It’s 9am Sunday on a bright, winter Chicago morning and it’s time to make your weekly call to your parents. Dad is in good spirits but Mom just doesn’t have the energy to clean and she didn’t go play cards with the girls this week. Warning bells are going off. This isn’t like her.
It’s very important not to brush off any change in behavior. A difference in behavior is not just a result of getting older it can be a sign of depression. Your loved one could complain of a lack of energy, attributing it to aging, but in actuality it could be a symptom of depression. A chronic illness can also trigger depression, causing them to withdraw from activities and socialization.
Withdrawing from activities is another sign. Pay attention if your loved one stops being interested in their hobbies, stops engaging with friends and family, or not caring for themselves. Remaining social and active is crucial to mental and physical well-being as you age.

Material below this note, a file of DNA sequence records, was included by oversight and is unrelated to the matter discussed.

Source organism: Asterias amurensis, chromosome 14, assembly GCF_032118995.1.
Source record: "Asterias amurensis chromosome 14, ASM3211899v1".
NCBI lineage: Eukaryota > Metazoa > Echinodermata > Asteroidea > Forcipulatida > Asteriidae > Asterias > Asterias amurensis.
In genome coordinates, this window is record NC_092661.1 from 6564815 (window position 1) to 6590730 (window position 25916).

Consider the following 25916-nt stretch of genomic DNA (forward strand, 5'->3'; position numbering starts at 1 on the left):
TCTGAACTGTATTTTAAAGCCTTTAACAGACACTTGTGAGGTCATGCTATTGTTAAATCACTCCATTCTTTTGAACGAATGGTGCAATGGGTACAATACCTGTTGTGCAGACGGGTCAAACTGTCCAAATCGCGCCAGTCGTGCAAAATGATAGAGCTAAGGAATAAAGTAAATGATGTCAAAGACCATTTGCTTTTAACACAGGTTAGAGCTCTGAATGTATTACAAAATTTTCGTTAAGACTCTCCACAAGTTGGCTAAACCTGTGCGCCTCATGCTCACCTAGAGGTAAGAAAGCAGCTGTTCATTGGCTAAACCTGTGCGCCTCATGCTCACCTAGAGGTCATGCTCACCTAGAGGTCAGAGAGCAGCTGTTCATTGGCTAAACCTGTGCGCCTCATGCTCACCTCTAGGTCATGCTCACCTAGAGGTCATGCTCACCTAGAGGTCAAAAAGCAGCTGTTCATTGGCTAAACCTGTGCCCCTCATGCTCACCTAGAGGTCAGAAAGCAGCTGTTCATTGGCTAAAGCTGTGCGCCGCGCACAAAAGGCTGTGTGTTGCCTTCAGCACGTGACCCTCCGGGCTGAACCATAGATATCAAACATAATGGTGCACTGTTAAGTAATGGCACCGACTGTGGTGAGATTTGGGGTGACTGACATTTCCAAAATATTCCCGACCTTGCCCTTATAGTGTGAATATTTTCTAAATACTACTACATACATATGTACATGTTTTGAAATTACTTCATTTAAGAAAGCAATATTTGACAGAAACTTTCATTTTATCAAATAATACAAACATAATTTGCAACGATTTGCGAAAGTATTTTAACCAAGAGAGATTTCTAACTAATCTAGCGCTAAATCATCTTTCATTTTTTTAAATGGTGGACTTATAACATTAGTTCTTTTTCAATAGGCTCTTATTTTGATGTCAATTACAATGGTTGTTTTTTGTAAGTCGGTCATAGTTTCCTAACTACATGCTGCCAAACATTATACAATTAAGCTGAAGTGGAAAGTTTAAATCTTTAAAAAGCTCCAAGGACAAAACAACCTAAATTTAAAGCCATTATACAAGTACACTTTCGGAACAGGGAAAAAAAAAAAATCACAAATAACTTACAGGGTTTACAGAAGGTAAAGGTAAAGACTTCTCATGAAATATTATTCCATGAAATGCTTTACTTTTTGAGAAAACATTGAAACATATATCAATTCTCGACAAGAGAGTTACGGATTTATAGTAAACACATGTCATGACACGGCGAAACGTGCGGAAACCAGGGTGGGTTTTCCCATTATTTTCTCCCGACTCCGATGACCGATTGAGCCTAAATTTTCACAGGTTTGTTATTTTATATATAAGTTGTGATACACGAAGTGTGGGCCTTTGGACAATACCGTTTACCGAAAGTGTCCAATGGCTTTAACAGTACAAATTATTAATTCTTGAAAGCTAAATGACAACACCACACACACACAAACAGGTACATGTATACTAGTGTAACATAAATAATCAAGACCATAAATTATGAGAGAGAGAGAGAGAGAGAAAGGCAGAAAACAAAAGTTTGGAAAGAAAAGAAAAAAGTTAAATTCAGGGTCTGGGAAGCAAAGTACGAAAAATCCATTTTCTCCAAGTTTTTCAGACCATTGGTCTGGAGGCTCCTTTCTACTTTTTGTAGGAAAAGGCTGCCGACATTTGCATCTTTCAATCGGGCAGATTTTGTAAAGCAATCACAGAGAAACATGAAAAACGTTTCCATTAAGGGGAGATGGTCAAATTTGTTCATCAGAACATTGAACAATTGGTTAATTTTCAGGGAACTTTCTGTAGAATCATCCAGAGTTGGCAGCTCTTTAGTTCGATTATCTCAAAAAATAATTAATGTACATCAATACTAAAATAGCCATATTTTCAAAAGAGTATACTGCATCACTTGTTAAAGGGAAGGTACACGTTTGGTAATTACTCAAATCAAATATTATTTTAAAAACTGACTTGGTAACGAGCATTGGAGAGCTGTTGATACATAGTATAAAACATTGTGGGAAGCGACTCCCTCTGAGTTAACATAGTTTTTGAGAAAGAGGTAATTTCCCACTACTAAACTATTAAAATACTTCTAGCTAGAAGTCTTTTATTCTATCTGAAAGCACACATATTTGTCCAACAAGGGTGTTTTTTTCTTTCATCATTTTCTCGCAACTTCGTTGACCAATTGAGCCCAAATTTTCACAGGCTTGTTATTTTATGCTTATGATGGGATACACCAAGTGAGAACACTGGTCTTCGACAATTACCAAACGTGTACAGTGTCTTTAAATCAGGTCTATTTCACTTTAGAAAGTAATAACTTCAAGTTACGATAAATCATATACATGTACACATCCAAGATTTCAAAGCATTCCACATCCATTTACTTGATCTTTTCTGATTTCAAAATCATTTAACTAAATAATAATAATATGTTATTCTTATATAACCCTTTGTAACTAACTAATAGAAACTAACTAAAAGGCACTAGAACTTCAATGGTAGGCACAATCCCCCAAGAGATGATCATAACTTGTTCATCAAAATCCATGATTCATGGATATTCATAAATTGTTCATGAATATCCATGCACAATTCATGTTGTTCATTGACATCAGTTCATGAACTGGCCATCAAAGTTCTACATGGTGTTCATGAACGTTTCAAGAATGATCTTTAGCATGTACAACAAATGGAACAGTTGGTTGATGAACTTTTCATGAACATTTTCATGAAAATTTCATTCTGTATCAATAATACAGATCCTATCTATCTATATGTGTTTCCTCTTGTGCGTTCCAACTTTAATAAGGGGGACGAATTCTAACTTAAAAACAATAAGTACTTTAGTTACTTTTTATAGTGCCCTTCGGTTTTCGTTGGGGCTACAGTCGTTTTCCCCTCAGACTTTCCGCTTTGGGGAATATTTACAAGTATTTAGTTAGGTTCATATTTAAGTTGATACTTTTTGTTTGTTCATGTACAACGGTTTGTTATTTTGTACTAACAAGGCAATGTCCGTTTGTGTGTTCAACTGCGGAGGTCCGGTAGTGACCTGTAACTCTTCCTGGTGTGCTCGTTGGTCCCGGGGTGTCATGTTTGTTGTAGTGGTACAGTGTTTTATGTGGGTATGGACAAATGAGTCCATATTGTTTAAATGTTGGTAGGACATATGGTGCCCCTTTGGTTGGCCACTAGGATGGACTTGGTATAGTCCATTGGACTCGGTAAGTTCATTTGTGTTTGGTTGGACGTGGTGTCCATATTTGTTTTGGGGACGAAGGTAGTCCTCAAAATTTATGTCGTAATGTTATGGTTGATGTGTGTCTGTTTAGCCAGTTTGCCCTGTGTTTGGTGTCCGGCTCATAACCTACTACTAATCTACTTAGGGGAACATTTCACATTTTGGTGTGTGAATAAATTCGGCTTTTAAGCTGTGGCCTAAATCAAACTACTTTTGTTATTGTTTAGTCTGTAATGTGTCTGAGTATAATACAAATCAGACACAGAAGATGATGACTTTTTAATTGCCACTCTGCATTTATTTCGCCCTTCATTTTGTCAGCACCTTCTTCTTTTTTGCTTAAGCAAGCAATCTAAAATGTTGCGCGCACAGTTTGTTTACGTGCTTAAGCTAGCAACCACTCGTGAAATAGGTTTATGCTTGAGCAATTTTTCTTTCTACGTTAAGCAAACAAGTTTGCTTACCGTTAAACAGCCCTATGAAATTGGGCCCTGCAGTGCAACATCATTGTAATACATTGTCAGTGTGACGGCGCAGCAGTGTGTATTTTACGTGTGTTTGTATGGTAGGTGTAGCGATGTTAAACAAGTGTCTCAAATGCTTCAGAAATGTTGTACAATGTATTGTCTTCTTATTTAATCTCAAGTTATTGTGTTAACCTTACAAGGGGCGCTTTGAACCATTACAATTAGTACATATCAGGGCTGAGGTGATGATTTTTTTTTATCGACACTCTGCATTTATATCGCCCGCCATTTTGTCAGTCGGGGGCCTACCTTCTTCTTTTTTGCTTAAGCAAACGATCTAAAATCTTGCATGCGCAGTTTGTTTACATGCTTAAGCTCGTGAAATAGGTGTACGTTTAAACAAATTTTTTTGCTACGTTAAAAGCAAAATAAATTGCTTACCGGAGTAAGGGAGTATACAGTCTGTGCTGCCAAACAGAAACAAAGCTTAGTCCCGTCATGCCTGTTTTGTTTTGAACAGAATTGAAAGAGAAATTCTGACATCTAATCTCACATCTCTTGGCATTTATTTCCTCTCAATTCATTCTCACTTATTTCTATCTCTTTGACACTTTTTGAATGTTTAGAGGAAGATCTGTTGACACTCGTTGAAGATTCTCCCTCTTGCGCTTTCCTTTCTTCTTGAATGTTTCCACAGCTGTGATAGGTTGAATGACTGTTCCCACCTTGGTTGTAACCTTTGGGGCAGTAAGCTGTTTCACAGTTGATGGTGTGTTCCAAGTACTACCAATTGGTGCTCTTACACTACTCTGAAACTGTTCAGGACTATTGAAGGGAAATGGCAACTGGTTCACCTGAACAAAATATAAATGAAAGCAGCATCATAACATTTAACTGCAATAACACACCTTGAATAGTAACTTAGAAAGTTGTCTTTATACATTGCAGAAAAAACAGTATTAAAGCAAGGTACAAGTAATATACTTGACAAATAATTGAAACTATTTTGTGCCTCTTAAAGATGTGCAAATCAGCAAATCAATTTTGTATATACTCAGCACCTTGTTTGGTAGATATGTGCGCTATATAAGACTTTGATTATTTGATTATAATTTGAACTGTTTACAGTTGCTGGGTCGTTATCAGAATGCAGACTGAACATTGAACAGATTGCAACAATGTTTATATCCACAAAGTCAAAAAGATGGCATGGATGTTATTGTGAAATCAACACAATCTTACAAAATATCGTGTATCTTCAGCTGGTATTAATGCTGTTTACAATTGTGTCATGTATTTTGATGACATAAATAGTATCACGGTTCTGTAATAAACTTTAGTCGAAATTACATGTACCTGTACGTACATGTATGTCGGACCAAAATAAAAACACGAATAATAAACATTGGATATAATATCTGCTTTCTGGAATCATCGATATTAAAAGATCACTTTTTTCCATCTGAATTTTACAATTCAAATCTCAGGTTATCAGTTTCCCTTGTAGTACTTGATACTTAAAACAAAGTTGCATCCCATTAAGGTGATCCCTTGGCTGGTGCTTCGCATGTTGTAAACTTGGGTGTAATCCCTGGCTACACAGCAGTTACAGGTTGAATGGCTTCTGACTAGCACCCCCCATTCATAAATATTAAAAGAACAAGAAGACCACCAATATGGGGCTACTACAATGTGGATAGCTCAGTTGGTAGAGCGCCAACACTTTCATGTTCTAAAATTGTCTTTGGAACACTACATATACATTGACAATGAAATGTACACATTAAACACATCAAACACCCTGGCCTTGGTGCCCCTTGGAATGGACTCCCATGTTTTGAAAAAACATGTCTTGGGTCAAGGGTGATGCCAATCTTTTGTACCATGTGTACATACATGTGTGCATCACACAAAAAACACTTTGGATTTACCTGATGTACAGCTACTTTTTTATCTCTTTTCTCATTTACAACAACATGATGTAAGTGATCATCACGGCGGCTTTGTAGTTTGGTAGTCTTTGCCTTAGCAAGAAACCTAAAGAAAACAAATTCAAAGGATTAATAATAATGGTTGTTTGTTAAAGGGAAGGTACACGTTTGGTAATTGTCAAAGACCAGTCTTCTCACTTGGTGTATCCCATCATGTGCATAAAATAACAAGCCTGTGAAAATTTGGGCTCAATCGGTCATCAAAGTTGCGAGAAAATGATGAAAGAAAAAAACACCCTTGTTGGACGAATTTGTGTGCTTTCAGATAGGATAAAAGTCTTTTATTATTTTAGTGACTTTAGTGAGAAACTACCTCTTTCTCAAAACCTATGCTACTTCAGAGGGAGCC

Forgetting to take important medications and neglecting to care for themselves and their home are two more symptoms to pay close attention to. A weekly phone call might not tell you how clean the house is or how good their hygiene is, but read between the lines. Signs of self-neglect, according to National Institute on Aging/NIH can include:
- Failure to take meds or refusing to see a Dr for a serious illness
- Leave burning stove unattended
- Poor hygiene
- Does not dress appropriately for the weather
- Inability to attend to housekeeping
Having a caregiver come in and help Mom and Dad out would give you peace of mind. A caregiver can help with everything from activities of daily living, medication management, meal prep and transportation. Caregivers can enrich, engage and empower the life of your loved one while being a dependable and consistent point of contact for you to rely on.